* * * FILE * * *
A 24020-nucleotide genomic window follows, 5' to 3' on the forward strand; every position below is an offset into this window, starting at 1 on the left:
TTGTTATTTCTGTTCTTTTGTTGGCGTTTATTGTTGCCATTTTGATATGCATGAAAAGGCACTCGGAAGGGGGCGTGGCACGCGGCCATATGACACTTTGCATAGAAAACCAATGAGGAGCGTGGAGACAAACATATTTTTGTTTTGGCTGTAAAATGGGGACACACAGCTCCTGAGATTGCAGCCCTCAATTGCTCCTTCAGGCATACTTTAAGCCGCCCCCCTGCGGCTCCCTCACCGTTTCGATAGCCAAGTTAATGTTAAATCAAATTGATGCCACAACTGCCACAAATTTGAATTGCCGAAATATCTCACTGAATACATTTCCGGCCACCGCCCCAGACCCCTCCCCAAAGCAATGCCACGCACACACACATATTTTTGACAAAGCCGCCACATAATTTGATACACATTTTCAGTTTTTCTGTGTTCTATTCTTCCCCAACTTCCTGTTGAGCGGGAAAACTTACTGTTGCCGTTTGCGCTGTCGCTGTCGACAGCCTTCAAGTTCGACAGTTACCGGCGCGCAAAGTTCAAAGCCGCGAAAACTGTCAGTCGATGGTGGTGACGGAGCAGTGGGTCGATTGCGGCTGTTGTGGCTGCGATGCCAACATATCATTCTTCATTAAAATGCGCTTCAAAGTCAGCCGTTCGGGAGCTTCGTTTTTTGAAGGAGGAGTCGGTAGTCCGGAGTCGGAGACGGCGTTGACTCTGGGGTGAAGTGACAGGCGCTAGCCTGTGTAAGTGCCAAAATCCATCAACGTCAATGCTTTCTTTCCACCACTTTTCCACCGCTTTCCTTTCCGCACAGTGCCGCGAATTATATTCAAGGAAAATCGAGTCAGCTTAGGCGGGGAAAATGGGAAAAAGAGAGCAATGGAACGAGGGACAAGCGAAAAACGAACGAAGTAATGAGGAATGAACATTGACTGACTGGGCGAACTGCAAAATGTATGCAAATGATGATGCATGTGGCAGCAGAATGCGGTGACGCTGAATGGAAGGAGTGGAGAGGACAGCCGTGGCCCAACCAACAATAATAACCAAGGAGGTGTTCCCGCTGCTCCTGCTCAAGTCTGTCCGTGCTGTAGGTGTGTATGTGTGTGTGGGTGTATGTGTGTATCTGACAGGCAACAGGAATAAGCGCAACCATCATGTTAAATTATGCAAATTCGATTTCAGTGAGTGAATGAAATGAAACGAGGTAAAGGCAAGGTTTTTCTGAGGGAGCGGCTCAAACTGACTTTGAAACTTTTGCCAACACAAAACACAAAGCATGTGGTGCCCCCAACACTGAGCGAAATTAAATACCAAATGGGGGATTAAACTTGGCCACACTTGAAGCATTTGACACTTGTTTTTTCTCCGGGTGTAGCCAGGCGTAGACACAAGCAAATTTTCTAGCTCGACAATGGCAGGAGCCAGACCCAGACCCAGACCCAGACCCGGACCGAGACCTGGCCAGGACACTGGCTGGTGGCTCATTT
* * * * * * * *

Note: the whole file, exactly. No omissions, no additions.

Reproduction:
A 24020-nucleotide genomic window follows, 5' to 3' on the forward strand; every position below is an offset into this window, starting at 1 on the left:
TTGTTATTTCTGTTCTTTTGTTGGCGTTTATTGTTGCCATTTTGATATGCATGAAAAGGCACTCGGAAGGGGGCGTGGCACGCGGCCATATGACACTTTGCATAGAAAACCAATGAGGAGCGTGGAGACAAACATATTTTTGTTTTGGCTGTAAAATGGGGACACACAGCTCCTGAGATTGCAGCCCTCAATTGCTCCTTCAGGCATACTTTAAGCCGCCCCCCTGCGGCTCCCTCACCGTTTCGATAGCCAAGTTAATGTTAAATCAAATTGATGCCACAACTGCCACAAATTTGAATTGCCGAAATATCTCACTGAATACATTTCCGGCCACCGCCCCAGACCCCTCCCCAAAGCAATGCCACGCACACACACATATTTTTGACAAAGCCGCCACATAATTTGATACACATTTTCAGTTTTTCTGTGTTCTATTCTTCCCCAACTTCCTGTTGAGCGGGAAAACTTACTGTTGCCGTTTGCGCTGTCGCTGTCGACAGCCTTCAAGTTCGACAGTTACCGGCGCGCAAAGTTCAAAGCCGCGAAAACTGTCAGTCGATGGTGGTGACGGAGCAGTGGGTCGATTGCGGCTGTTGTGGCTGCGATGCCAACATATCATTCTTCATTAAAATGCGCTTCAAAGTCAGCCGTTCGGGAGCTTCGTTTTTTGAAGGAGGAGTCGGTAGTCCGGAGTCGGAGACGGCGTTGACTCTGGGGTGAAGTGACAGGCGCTAGCCTGTGTAAGTGCCAAAATCCATCAACGTCAATGCTTTCTTTCCACCACTTTTCCACCGCTTTCCTTTCCGCACAGTGCCGCGAATTATATTCAAGGAAAATCGAGTCAGCTTAGGCGGGGAAAATGGGAAAAAGAGAGCAATGGAACGAGGGACAAGCGAAAAACGAACGAAGTAATGAGGAATGAACATTGACTGACTGGGCGAACTGCAAAATGTATGCAAATGATGATGCATGTGGCAGCAGAATGCGGTGACGCTGAATGGAAGGAGTGGAGAGGACAGCCGTGGCCCAACCAACAATAATAACCAAGGAGGTGTTCCCGCTGCTCCTGCTCAAGTCTGTCCGTGCTGTAGGTGTGTATGTGTGTGTGGGTGTATGTGTGTATCTGACAGGCAACAGGAATAAGCGCAACCATCATGTTAAATTATGCAAATTCGATTTCAGTGAGTGAATGAAATGAAACGAGGTAAAGGCAAGGTTTTTCTGAGGGAGCGGCTCAAACTGACTTTGAAACTTTTGCCAACACAAAACACAAAGCATGTGGTGCCCCCAACACTGAGCGAAATTAAATACCAAATGGGGGATTAAACTTGGCCACACTTGAAGCATTTGACACTTGTTTTTTCTCCGGGTGTAGCCAGGCGTAGACACAAGCAAATTTTCTAGCTCGACAATGGCAGGAGCCAGACCCAGACCCAGACCCAGACCCGGACCGAGACCTGGCCAGGACACTGGCTGGTGGCTCATTT